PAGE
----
On the west wall of the 300 square-foot coffeehouse off 50th and Dodge streets hangs a sign, almost hidden amongst the abundance of artwork. It reads: “JIM PARKING ONLY. VIOLATORS WILL BE TOWED.”
Under the sign, Jim Kurtz is parked in a green armchair. Hot breve with seven sugars in hand, he watches people walk in and out the doors of the busy shop. He gives each dog that enters an extra-large milk bone, of which he keeps stashes both in his pockets and in his car.
The coffeehouse is Dundee Double Shot, a drive-thru coffee hut with a small indoor lobby and outdoor patio. Despite numerous changes in ownership and staff, Kurtz has been a near-daily patron of the shop for upwards of 10 years.
Kurtz’ role in the Double Shot ecosystem is complex and varied. He is a helping hand to the employees, taking out the trash and vacuuming at closing time while also leaving a substantial tip with each purchase. He pays it forward by treating at least one customer to a free drink on nearly every afternoon. He is an observer of the commotion, occasionally interjecting to learn more about a new visitor.
Kurtz is a trivia whiz, quizzing anyone who will listen about what he likes to call ‘UBIs’— or useless bits of information. If you spend an hour in the shop, you will likely walk away with an obscure piece of Omaha history.
“Everybody has a predilection—not necessarily a talent,” Kurtz said. “I know people who can quote every movie that they’ve ever seen, but when I see a movie I forget about it in two hours. Whereas I like trivia, other people like history, growing flowers, restoring antique tractors or whatever.”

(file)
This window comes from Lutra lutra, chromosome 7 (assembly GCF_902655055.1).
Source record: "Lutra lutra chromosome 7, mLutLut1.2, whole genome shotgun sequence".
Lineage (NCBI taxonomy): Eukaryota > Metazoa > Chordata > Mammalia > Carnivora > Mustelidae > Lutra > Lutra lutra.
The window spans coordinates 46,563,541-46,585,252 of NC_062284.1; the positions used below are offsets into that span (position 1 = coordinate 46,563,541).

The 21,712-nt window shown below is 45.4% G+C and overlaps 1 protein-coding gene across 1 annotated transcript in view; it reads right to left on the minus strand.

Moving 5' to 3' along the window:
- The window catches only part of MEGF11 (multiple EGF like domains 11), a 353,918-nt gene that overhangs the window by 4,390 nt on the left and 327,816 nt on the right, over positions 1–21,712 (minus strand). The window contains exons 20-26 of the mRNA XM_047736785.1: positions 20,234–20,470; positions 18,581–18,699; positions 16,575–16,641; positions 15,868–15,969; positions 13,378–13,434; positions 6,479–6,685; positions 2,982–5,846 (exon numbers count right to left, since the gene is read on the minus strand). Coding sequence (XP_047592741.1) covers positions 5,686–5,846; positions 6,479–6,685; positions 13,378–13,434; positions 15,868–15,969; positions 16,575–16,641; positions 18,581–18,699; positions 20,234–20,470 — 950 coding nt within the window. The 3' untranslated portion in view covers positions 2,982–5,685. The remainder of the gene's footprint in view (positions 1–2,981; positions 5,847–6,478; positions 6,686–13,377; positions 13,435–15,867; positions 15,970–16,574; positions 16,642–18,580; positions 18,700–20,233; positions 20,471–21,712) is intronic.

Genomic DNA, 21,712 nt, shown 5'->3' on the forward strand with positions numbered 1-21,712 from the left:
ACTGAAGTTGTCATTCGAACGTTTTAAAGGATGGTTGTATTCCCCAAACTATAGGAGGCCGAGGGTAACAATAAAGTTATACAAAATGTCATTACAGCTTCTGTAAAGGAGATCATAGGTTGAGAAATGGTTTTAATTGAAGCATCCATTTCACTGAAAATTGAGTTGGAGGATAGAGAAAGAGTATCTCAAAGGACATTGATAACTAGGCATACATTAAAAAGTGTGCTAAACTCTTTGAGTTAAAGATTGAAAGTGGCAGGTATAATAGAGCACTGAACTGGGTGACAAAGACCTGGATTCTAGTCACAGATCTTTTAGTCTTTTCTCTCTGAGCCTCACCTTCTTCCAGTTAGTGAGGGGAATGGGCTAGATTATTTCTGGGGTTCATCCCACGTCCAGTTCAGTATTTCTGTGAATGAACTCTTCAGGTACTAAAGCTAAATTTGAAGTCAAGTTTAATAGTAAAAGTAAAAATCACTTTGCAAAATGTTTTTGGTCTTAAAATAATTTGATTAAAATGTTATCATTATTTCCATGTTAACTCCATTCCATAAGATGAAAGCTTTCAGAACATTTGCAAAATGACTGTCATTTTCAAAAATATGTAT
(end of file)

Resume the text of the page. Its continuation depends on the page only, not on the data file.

Kurtz is quick to pass himself off as an unremarkable man. A Bellevue native, he graduated from Bellevue High School before pursuing a degree in biology at the University of Nebraska at Omaha (UNO). After obtaining both a bachelor’s and master’s degree in biology at UNO, he moved to Arizona to complete a Ph.D. program. He ended up returning to Nebraska one year later.
Following his return, Kurtz had a variety of temporary jobs including a teaching gig at UNO for general biology and botany. He eventually settled at Roberts’ Dairy – now Hiland – which he refers to as “the dairy.” He worked in the factory as a biologist for 29 years.
“I met some of my best friends at the dairy, and I liked working there,” Kurtz said. “But it was also very monotonous. The same thing every day at the same time.”
The rigid schedule set by his time at the dairy followed Kurtz to retirement. Every weekday, he dog-sits two foster dogs that belong to his friend from 8 a.m. to 3 p.m. He does it as a favor for a friend and as a source of enjoyment for himself. After he is relieved of his duties, he makes the drive from Bellevue to Dundee to sit under his sign until closing time.
Though quick to consider himself antisocial, Kurtz is a magnet for dogs, children and other restless souls who stumble into the shop looking for conversation and friendship. Despite being a self-described nihilist, for many of the afternoon baristas, Kurtz’ presence, kindness and conversation is the best part of the job.
“He’s a gardener,” said Connie Lang, Dundee Double Shot owner. “He’s constantly cultivating conversation. He stimulates and cultivates the minds of our family here.”
Barista Wilhelmina Dodenhof said that Kurtz’ presence makes the coffee shop “feel like home.”
To most regular customers and employees, Kurtz is an essential part of the Double Shot experience. But even with a base of devoted fans, he sees himself as an observer and not a fixture.
“I see myself as just sitting in my little area and watching the world go by,” he said. “I find it peculiar that people would notice me. It’s just not how I perceive myself.”